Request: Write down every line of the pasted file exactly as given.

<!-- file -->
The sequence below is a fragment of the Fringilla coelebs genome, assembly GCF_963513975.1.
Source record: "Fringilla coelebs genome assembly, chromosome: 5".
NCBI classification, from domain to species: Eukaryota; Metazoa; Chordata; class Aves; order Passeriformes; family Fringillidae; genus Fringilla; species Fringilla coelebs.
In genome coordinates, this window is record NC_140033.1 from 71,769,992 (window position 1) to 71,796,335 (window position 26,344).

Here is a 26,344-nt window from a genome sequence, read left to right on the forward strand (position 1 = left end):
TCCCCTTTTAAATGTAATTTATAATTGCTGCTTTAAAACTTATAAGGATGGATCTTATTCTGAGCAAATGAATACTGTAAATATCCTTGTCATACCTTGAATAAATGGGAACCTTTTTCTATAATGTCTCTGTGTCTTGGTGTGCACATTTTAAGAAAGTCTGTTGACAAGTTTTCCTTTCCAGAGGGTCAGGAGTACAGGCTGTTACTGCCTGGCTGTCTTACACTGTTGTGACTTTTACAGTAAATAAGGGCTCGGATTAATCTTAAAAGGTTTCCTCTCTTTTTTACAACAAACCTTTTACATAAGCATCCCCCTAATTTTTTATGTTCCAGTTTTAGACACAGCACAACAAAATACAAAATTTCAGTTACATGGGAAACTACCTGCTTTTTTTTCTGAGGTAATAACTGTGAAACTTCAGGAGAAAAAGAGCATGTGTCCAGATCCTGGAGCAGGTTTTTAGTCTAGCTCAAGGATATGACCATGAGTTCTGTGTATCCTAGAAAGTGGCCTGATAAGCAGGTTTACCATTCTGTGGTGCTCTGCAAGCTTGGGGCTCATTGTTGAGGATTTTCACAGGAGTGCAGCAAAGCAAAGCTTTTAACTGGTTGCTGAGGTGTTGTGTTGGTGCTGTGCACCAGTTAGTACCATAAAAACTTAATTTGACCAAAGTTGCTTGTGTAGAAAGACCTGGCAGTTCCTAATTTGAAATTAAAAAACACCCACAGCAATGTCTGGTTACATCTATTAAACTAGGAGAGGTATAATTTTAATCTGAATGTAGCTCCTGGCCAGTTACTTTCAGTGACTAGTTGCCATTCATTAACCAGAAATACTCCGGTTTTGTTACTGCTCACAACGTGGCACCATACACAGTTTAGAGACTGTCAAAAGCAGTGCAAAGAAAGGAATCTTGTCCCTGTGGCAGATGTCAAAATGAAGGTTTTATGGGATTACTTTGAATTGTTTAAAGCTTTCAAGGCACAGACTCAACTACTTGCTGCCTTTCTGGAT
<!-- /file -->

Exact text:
The sequence below is a fragment of the Fringilla coelebs genome, assembly GCF_963513975.1.
Source record: "Fringilla coelebs genome assembly, chromosome: 5".
NCBI classification, from domain to species: Eukaryota; Metazoa; Chordata; class Aves; order Passeriformes; family Fringillidae; genus Fringilla; species Fringilla coelebs.
In genome coordinates, this window is record NC_140033.1 from 71,769,992 (window position 1) to 71,796,335 (window position 26,344).

Here is a 26,344-nt window from a genome sequence, read left to right on the forward strand (position 1 = left end):
TCCCCTTTTAAATGTAATTTATAATTGCTGCTTTAAAACTTATAAGGATGGATCTTATTCTGAGCAAATGAATACTGTAAATATCCTTGTCATACCTTGAATAAATGGGAACCTTTTTCTATAATGTCTCTGTGTCTTGGTGTGCACATTTTAAGAAAGTCTGTTGACAAGTTTTCCTTTCCAGAGGGTCAGGAGTACAGGCTGTTACTGCCTGGCTGTCTTACACTGTTGTGACTTTTACAGTAAATAAGGGCTCGGATTAATCTTAAAAGGTTTCCTCTCTTTTTTACAACAAACCTTTTACATAAGCATCCCCCTAATTTTTTATGTTCCAGTTTTAGACACAGCACAACAAAATACAAAATTTCAGTTACATGGGAAACTACCTGCTTTTTTTTCTGAGGTAATAACTGTGAAACTTCAGGAGAAAAAGAGCATGTGTCCAGATCCTGGAGCAGGTTTTTAGTCTAGCTCAAGGATATGACCATGAGTTCTGTGTATCCTAGAAAGTGGCCTGATAAGCAGGTTTACCATTCTGTGGTGCTCTGCAAGCTTGGGGCTCATTGTTGAGGATTTTCACAGGAGTGCAGCAAAGCAAAGCTTTTAACTGGTTGCTGAGGTGTTGTGTTGGTGCTGTGCACCAGTTAGTACCATAAAAACTTAATTTGACCAAAGTTGCTTGTGTAGAAAGACCTGGCAGTTCCTAATTTGAAATTAAAAAACACCCACAGCAATGTCTGGTTACATCTATTAAACTAGGAGAGGTATAATTTTAATCTGAATGTAGCTCCTGGCCAGTTACTTTCAGTGACTAGTTGCCATTCATTAACCAGAAATACTCCGGTTTTGTTACTGCTCACAACGTGGCACCATACACAGTTTAGAGACTGTCAAAAGCAGTGCAAAGAAAGGAATCTTGTCCCTGTGGCAGATGTCAAAATGAAGGTTTTATGGGATTACTTTGAATTGTTTAAAGCTTTCAAGGCACAGACTCAACTACTTGCTGCCTTTCTGGAT